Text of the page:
The Aga Khan Historic Cities Programme (AKHCP) conducts urban regeneration projects in historic centres that spur social, economic and cultural development to improve lives and promote models of self-sustainability. The Programme is currently undertaking complex projects involving restoration and conservation, the creation of parks and gardens, urban improvements, master planning and operations of cultural assets in Afghanistan, Egypt, India, Mali, Malaysia and Pakistan. It has completed projects in Bosnia-Herzegovina, the Kyrgyz Republic, Spain, Syria, Tajikistan and Zanzibar.
The AKDN conducts urban and rural regeneration projects that include the restoration of historic structures, the creation and rehabilitation of public spaces, parks and gardens, and support for community-based planning and upgrading projects. Individual project briefs go beyond mere technical restoration to address the questions of the social and environmental context, adaptive re-use, institutional sustainability and training.More
In Cairo, for example, the creation of the 30-hectare (74-acre) Al-Azhar Park in a city that has very little green space attracts nearly two million visitors a year. The US$ 30 million Park – a gift from His Highness the Aga Khan to the city of Cairo – not only generates enough funds for its own maintenance, but has proven to be a powerful catalyst for urban renewal in the neighbouring district of Darb al-Ahmar, once one of the poorest districts in the city.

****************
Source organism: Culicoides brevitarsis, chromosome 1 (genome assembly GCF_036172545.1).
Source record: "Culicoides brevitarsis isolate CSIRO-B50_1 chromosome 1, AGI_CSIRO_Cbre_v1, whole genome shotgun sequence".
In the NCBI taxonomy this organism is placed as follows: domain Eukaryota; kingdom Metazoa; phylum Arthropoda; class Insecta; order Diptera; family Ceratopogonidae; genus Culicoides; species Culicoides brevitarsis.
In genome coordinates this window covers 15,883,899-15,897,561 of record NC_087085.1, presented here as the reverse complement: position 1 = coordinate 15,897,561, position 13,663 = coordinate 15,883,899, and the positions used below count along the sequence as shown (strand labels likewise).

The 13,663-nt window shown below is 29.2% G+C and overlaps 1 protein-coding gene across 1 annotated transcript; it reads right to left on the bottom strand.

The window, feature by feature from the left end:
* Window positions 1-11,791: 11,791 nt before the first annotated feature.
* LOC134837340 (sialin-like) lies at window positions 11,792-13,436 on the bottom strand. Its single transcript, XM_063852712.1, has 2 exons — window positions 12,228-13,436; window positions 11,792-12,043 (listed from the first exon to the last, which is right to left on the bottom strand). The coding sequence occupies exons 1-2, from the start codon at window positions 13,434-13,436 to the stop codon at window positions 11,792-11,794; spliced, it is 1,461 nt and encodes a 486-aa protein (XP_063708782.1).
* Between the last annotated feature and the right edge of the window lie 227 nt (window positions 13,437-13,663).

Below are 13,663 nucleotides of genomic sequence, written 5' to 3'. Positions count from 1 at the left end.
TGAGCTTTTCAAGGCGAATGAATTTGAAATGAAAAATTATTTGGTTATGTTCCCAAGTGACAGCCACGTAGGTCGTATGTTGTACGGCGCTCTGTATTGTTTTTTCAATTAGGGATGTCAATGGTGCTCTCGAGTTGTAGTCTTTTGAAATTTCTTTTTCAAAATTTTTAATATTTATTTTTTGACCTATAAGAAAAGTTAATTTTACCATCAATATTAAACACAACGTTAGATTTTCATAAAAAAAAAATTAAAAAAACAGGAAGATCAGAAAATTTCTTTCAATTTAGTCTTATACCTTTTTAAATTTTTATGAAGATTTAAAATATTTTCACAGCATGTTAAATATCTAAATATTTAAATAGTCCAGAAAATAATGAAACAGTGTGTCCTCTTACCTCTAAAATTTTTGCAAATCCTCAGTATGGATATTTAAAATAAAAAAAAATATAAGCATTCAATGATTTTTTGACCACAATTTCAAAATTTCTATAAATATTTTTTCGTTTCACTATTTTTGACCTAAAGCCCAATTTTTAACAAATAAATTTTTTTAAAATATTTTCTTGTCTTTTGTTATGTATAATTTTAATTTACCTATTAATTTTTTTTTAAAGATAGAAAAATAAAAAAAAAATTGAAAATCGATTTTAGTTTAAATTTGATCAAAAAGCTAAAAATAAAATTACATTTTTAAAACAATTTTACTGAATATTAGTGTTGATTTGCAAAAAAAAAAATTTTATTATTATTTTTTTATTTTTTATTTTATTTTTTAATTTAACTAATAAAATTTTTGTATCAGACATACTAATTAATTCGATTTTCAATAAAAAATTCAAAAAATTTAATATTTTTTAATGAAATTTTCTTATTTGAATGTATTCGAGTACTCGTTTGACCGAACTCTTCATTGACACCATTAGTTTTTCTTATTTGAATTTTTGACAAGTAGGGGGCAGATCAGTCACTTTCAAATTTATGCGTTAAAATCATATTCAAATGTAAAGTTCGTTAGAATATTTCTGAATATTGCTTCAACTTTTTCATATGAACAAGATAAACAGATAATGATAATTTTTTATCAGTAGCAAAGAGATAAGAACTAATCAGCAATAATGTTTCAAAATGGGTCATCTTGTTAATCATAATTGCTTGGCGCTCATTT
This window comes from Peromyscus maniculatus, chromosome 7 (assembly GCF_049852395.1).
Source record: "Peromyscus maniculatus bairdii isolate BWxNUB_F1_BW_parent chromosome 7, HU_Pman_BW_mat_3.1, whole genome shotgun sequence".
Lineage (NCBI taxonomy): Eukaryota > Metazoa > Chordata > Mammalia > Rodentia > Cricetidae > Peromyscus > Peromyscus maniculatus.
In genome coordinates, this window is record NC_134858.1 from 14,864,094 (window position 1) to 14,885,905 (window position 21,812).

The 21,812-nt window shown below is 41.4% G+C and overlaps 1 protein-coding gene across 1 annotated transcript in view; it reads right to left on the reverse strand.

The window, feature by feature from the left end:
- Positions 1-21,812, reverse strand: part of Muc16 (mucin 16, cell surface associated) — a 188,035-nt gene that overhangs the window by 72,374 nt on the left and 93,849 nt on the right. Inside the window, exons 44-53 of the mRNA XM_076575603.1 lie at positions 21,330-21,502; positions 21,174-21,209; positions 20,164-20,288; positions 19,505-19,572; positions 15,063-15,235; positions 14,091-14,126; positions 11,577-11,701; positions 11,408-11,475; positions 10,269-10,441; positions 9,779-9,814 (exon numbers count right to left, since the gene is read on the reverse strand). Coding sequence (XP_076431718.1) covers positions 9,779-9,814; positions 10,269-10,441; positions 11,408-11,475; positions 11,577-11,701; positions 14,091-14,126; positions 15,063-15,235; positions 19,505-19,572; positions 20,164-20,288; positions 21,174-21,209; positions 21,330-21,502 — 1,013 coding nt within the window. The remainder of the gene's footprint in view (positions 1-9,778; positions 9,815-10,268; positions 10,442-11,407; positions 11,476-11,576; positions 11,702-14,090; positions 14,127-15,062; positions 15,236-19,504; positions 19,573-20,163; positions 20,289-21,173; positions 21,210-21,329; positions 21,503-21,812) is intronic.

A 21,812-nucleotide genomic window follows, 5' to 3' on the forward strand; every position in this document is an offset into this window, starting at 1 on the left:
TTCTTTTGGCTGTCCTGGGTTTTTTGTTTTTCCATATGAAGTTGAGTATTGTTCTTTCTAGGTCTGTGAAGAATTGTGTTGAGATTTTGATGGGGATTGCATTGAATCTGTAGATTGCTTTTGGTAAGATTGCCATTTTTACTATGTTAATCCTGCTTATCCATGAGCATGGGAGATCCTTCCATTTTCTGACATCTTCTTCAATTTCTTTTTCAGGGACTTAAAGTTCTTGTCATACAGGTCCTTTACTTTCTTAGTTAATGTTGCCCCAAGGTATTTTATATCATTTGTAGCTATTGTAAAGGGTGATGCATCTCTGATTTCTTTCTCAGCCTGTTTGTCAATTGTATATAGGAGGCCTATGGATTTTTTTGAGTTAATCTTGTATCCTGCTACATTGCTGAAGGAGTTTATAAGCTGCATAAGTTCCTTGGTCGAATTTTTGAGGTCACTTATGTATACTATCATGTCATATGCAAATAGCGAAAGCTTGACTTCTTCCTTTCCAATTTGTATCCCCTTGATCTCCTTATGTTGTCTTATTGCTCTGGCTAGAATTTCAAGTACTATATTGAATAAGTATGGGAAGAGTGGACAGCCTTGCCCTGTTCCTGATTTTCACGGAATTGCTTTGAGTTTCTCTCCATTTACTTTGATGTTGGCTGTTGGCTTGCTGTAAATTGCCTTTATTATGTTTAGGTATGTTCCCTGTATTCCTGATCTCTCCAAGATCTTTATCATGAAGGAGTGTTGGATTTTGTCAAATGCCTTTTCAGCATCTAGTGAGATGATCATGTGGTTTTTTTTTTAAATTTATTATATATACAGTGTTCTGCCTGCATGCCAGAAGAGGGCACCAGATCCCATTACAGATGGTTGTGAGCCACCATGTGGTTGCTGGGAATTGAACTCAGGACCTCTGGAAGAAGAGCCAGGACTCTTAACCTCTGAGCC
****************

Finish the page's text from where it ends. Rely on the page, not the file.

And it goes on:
In Delhi, the Humayun’s Tomb - Sunder Nursery - Hazrat Nizamuddin Basti Urban Renewal Project combines a cultural heritage project with socioeconomic initiatives. The overall objective of the project is to improve the quality of life for people in the area while creating an important new green space for the people of Delhi. The creation of the Site Museum focused on Mughal heritage will be a model for heritage sites across India.
In Afghanistan, a range of conservation efforts, living condition improvements, community development programmes and planning initiatives have been implemented in several neighbourhoods of the war-damaged old city of Kabul, notably the restoration of Babur's Gardens, the Mausoleum of Timur Shah and urban regeneration projects in the Asheqan wa Arefan neighbourhood. To date, over 120 projects have been completed in in Kabul, Herat and Balkh.From Afghanistan to Zanzibar, from India to Mali, these initiatives are meant to leverage the unique transformative power of culture to improve the socio-economic conditions prevailing in many poorer populations – communities that often have a rich cultural heritage but that live in poverty.